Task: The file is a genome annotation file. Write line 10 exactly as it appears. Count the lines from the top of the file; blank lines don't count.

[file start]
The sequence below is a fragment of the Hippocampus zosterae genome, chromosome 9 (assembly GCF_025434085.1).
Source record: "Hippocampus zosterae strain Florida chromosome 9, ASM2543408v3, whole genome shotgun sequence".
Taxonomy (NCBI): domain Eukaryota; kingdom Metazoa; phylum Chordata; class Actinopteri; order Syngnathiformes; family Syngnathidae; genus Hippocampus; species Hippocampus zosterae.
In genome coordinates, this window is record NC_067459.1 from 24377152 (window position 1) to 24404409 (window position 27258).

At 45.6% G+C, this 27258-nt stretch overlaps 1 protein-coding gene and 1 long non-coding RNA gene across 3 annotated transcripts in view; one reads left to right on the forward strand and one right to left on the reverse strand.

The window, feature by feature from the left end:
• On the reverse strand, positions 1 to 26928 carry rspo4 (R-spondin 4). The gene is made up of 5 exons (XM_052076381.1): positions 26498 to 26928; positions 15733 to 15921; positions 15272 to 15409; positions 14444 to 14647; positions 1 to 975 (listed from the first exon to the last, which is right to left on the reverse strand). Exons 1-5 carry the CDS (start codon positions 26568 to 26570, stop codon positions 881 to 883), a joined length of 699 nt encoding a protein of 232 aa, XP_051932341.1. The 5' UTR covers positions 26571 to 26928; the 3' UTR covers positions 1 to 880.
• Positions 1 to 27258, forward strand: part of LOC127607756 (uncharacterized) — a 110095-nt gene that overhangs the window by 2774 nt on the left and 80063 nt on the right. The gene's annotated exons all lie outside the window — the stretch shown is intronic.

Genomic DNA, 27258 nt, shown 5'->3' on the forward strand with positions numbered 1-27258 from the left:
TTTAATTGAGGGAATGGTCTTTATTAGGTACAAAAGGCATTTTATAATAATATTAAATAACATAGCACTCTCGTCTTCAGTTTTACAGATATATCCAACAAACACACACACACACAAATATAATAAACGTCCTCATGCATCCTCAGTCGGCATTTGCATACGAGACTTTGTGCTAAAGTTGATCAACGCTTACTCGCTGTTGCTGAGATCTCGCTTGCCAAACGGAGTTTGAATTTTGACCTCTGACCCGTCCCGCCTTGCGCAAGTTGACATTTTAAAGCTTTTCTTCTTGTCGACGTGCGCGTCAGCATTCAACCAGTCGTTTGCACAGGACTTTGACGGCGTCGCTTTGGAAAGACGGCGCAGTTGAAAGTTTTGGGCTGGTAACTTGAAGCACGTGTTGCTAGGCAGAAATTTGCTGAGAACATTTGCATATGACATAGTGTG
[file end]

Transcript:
TTTAATTGAGGGAATGGTCTTTATTAGGTACAAAAGGCATTTTATAATAATATTAAATAACATAGCACTCTCGTCTTCAGTTTTACAGATATATCCAACAAACACACACACACACAAATATAATAAACGTCCTCATGCATCCTCAGTCGGCATTTGCATACGAGACTTTGTGCTAAAGTTGATCAACGCTTACTCGCTGTTGCTGAGATCTCGCTTGCCAAACGGAGTTTGAATTTTGACCTCTGACCCGTCCCGCCTTGCGCAAGTTGACATTTTAAAGCTTTTCTTCTTGTCGACGTGCGCGTCAGCATTCAACCAGTCGTTTGCACAGGACTTTGACGGCGTCGCTTTGGAAAGACGGCGCAGTTGAAAGTTTTGGGCTGGTAACTTGAAGCACGTGTTGCTAGGCAGAAATTTGCTGAGAACATTTGCATATGACATAGTGTG